Sarah Wilding, another visitor who says she was familiar with Ballen’s earlier works, says she is stirred by the exhibition’s varied depiction of African wildlife and its destruction over many years.

“To just be here and feel the melancholy and the mystery, there are just so many emotions swelling, it is truly a fantastic experience to be here,” she says.

Voters await results in Guinea-Bissau

A voter casts her ballot at a polling station in Bissau on June 04, 2023   –   Copyright © africanews
SAMBA BALDE/AFP or licensors

By Africanews

Votes are being counted in Guinea-Bissau following Sunday’s legislative elections.

Around 600 soldiers were deployed to ensure security during the electoral process.

Voters are seeking to end instability after a coup attempt in February 2022 led to the dissolution of the National Assembly.

“There were no problems and voting took place peacefully. No arguments or fights were reported. The atmosphere was good. People came out to vote in droves. Everyone had their say on who would represent them for the next four years. In any case, everyone voted as they saw fit”, said voting bureau member, Barros Pesse.

Some 200 international observers were on hand to monitor the elections.

President Embaló’s Madem G15 party and the African Party for Independence of Guinea and Cape Vert (PAIGC) are the two largest parties.

Results are expected on Tuesday.

The balafon, an ancient African instrument

Paukum Bassi, a Cameroonian balafon musician.   –   Copyright © africanews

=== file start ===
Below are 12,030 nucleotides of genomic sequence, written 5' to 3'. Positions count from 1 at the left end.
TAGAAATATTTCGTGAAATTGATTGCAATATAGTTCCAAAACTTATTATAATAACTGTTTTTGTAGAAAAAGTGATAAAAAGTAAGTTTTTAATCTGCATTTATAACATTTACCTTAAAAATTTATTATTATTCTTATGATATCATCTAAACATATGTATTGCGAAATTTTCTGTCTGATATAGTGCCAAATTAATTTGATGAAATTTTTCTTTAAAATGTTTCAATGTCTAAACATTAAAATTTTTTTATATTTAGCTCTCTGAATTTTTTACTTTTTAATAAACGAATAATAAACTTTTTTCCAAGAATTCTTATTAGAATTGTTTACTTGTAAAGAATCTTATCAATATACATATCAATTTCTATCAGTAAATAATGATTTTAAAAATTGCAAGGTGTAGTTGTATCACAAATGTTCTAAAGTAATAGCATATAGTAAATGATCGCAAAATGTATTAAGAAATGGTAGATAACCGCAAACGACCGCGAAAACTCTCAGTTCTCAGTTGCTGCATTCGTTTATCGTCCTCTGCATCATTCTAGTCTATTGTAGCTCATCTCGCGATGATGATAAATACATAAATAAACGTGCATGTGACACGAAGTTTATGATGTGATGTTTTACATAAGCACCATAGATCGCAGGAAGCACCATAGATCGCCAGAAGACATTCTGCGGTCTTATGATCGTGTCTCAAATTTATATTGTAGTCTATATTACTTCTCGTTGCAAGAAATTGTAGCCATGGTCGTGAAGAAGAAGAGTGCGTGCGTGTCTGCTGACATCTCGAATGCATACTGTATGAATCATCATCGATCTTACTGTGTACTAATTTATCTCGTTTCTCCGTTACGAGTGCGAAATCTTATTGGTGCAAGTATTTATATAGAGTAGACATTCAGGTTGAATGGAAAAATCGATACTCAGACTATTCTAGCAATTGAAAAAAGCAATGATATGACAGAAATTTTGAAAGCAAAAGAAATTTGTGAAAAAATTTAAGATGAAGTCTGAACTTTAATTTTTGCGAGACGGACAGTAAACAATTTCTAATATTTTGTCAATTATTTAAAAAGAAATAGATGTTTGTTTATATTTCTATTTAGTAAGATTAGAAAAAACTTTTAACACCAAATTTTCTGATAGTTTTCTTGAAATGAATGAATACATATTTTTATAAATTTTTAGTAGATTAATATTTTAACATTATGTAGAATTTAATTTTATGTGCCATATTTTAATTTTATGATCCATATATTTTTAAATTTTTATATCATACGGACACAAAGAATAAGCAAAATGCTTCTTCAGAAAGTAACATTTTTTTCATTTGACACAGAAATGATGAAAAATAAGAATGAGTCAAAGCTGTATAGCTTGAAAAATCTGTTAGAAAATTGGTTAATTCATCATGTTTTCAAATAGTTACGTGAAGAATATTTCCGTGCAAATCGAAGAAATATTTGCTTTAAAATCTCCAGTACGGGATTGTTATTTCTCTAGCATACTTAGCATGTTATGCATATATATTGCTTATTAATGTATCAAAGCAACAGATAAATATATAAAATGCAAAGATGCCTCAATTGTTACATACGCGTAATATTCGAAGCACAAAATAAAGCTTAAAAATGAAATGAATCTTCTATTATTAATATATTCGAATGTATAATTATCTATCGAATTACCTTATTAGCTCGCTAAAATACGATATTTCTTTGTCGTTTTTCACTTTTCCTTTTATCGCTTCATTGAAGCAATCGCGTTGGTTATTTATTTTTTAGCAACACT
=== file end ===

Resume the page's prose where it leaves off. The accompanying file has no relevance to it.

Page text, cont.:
Cleared / Anadolu

By Rédaction Africanews and Anadolu

Paukum Bassi is a Cameroonian balafon musician.

He plays an instrument that is a type of struck idiophone. Known as balafon, the sort of xylophone can be constructed of animal hors, skins and wood.

It is believed to have been crafted in 12th century in the Sosso Kingdom, located in present-day Mali.

“Balafon is really not constrained within particular borders”, Bassi says. “People in Africa, Asia and South America have this balafon culture.”

This percussion instrument, played with two drumsticks, gives the desired note and timbre thanks to resonators made of gourds on the underside.

It is composed of keys of varying lengths.

“The balafon has multiple uses within the community. You’ll see it in church, in bars, there, cabarets play nothing but balafon. You’ll find balafon orchestras at wedding parties, christenings and even burials.”

The instrument generally contains 16 to 27 notes. Its use is widespread in ceremonies and festivities across central Africa and west Africa.

Balafon is probably made of the Mandinka name Bala with the Greek root phono.

Ama Ata Aidoo: Ghana’s famous author and feminist dies

Ama Ata Aidoo won many literary awards including the 1992 Commonwealth Writers Prize for her book Changes

One of Africa’s most-celebrated authors and playwrights, Ghanaian Ama Ata Aidoo, has died aged 81.

A renowned feminist, she depicted and celebrated the condition of African women in works such as The Dilemma of a Ghost, Our Sister Killjoy and Changes.

She opposed what she described as a “Western perception that the African female is a downtrodden wretch”.

She also served as education minister in the early 1980s but resigned when she could not make education free.

    In a statement, her family said “our beloved relative and writer” passed away after a short illness, requesting privacy to allow them to grieve.

    A university professor, Ata Aidoo won many literary awards including the 1992 Commonwealth Writers Prize for Changes, a love story about a statistician who divorces her first husband and enters into a polygamist marriage.

    Her work, including plays like Anowa, have been read in schools across West Africa, along with works of other greats like Wole Soyinka and Chinua Achebe.